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You are here: Home > Sprinkler School™ > Parts and Components > Valves and Valve Manifolds > How To Replace An Irrigation Valve Diaphgram
How To Replace An Irrigation Valve Diaphragm

How To Replace An Irrigation Valve Diaphragm

Valves - Parts and Components

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Irrigation Valve Diagram

Valve repair should be handled immediately before any serious damage occurs to your landscape or irrigation equipment. But before you look at the valves let's check your irrigation wiring. Many irrigation problems can be caused by faulty wiring. A poor wire connection or shorted wire can cause a valve to fail to open or close. Begin by turning off the circuit breaker controlling the power to your irrigation system. Next check the all your wire connections (automatic timer, valves, master control valve) Corroded wires due to water seepage is a common cause of wiring malfunctions.Use a continuity tester also known as a "multitester" to track down breaks in the circuit. Repair any faulty wiring making sure your connections are waterproof by using a grease cap.

Repairing Irrigation Valves


If none of your zones operate you want to check your master control valve. You may have simply forgotten to turn it on after you winterized during the previous year. If just one zone is malfunctioning the problem is probably due to a valve in that particular zone. Many water distribution problems can be corrected by adjusting the flow control on the valve. Most valves can be adjusted with a wrench by hand depending on the manufacturer. If a zone does not shut off automatically it is probably a problem with the zone control valve. You can try to dislodge any dirt or debris stuck in the diaphragm of the valve by using an external bleed screw. If the problem still persists you will need to disassemble and clean out the valve by following the manufacturer's instruction.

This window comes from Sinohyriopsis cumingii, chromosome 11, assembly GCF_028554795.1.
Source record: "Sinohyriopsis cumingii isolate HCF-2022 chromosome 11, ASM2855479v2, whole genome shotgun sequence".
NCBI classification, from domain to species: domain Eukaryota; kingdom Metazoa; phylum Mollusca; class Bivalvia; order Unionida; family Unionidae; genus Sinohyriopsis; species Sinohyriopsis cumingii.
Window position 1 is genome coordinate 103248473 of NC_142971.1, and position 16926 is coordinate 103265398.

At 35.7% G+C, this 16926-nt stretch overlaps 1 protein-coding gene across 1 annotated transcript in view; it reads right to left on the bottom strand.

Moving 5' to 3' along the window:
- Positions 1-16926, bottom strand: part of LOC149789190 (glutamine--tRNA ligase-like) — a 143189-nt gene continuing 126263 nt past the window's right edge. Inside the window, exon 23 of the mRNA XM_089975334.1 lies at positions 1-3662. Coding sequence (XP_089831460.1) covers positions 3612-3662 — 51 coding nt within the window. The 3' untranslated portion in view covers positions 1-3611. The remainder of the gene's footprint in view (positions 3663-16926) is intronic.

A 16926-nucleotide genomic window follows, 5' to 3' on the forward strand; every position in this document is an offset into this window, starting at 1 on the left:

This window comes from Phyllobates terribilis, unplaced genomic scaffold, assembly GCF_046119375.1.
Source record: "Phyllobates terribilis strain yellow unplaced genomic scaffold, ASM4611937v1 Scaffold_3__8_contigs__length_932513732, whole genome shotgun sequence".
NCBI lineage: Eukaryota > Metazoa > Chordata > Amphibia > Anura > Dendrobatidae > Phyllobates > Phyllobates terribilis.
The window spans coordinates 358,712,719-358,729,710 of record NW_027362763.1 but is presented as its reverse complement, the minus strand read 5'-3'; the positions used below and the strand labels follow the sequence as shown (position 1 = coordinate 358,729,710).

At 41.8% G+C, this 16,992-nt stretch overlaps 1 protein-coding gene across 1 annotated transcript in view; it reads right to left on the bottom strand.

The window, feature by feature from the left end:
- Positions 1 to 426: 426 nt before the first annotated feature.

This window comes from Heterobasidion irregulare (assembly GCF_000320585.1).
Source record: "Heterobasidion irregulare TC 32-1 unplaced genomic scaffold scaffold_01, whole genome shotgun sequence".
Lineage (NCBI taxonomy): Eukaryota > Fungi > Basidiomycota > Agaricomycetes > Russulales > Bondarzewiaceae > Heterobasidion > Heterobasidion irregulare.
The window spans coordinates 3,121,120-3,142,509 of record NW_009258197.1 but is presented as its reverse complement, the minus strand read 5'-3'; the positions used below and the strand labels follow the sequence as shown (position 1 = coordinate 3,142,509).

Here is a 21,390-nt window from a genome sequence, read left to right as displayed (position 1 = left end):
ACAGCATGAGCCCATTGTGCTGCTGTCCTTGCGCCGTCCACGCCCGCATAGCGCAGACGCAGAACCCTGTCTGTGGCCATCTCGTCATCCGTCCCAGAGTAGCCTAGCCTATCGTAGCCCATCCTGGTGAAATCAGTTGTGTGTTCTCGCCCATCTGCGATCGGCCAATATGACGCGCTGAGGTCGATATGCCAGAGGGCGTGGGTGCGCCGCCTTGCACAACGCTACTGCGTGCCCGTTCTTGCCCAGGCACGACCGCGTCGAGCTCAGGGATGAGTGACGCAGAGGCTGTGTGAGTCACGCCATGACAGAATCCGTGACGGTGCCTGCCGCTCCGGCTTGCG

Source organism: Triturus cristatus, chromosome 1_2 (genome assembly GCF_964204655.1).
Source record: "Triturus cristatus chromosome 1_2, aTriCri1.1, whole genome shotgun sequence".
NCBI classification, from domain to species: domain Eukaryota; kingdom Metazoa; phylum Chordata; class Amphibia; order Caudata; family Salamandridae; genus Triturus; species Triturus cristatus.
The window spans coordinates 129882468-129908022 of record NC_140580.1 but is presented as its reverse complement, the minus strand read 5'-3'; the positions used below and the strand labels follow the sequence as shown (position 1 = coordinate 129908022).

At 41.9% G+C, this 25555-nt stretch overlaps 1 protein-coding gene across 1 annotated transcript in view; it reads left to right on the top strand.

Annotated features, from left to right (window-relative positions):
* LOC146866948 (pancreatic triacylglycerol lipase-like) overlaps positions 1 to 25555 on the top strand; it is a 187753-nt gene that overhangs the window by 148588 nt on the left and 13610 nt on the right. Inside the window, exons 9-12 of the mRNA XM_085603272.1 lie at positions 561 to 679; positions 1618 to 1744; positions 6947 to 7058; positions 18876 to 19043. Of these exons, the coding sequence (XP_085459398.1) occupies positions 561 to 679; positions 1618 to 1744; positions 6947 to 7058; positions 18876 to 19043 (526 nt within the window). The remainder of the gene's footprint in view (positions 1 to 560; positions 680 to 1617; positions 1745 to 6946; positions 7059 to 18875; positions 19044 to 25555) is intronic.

Here are the general steps to replace a valve:

  1. Turn off the water supply
  2. Unscrew the valve bonnet from the valve body
  3. Remove the valve bonnet assembly and spring
  4. Gently pry the diaphragm out of it's seat
  5. Flush out the valve body and seat with clean water
  6. Press in a new diaphragm
  7. Replace the spring and the valve bonnet
  8. Tighten the screws or the hold down ring
  9. Turn on the water
  10. Check for leaks

Your main priority if you have a cracked or damaged valve body or bonnet is to replace it immediatly. If a manual valve is leaking or becomes hard to turn you should first check the packing nut. The packing nut is located at the top of the valve bonnet where the stem enters the valve. This is a very common place to find a leak. Start by loosening the packing nut. If the problem has not corrected itself check the threads on the valve stem. If the threads are damaged you will need to replace the entire valve stem.


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